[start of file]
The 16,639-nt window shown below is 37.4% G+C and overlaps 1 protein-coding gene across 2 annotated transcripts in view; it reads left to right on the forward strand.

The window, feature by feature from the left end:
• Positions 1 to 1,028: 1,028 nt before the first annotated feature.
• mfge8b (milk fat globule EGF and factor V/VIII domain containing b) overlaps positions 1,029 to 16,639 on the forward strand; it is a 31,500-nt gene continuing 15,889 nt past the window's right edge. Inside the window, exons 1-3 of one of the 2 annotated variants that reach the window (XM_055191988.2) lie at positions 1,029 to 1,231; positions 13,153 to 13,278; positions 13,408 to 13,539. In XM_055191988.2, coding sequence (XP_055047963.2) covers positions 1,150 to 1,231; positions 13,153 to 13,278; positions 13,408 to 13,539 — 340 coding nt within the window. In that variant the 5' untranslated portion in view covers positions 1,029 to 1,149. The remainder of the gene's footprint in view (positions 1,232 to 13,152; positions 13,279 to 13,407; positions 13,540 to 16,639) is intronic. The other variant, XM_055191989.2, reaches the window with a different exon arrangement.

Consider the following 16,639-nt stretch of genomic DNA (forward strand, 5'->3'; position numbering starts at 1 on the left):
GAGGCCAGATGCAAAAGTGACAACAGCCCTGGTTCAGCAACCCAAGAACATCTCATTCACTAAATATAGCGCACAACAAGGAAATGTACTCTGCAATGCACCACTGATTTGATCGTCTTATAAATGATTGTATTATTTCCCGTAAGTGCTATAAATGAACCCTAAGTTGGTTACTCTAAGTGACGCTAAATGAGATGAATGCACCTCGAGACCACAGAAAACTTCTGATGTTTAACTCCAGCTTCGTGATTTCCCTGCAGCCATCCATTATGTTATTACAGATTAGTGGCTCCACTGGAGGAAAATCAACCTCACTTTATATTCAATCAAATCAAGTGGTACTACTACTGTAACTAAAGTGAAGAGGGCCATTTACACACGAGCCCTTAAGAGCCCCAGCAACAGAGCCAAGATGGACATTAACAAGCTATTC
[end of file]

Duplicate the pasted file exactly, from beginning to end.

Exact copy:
The 16,639-nt window shown below is 37.4% G+C and overlaps 1 protein-coding gene across 2 annotated transcripts in view; it reads left to right on the forward strand.

The window, feature by feature from the left end:
• Positions 1 to 1,028: 1,028 nt before the first annotated feature.
• mfge8b (milk fat globule EGF and factor V/VIII domain containing b) overlaps positions 1,029 to 16,639 on the forward strand; it is a 31,500-nt gene continuing 15,889 nt past the window's right edge. Inside the window, exons 1-3 of one of the 2 annotated variants that reach the window (XM_055191988.2) lie at positions 1,029 to 1,231; positions 13,153 to 13,278; positions 13,408 to 13,539. In XM_055191988.2, coding sequence (XP_055047963.2) covers positions 1,150 to 1,231; positions 13,153 to 13,278; positions 13,408 to 13,539 — 340 coding nt within the window. In that variant the 5' untranslated portion in view covers positions 1,029 to 1,149. The remainder of the gene's footprint in view (positions 1,232 to 13,152; positions 13,279 to 13,407; positions 13,540 to 16,639) is intronic. The other variant, XM_055191989.2, reaches the window with a different exon arrangement.

Consider the following 16,639-nt stretch of genomic DNA (forward strand, 5'->3'; position numbering starts at 1 on the left):
GAGGCCAGATGCAAAAGTGACAACAGCCCTGGTTCAGCAACCCAAGAACATCTCATTCACTAAATATAGCGCACAACAAGGAAATGTACTCTGCAATGCACCACTGATTTGATCGTCTTATAAATGATTGTATTATTTCCCGTAAGTGCTATAAATGAACCCTAAGTTGGTTACTCTAAGTGACGCTAAATGAGATGAATGCACCTCGAGACCACAGAAAACTTCTGATGTTTAACTCCAGCTTCGTGATTTCCCTGCAGCCATCCATTATGTTATTACAGATTAGTGGCTCCACTGGAGGAAAATCAACCTCACTTTATATTCAATCAAATCAAGTGGTACTACTACTGTAACTAAAGTGAAGAGGGCCATTTACACACGAGCCCTTAAGAGCCCCAGCAACAGAGCCAAGATGGACATTAACAAGCTATTC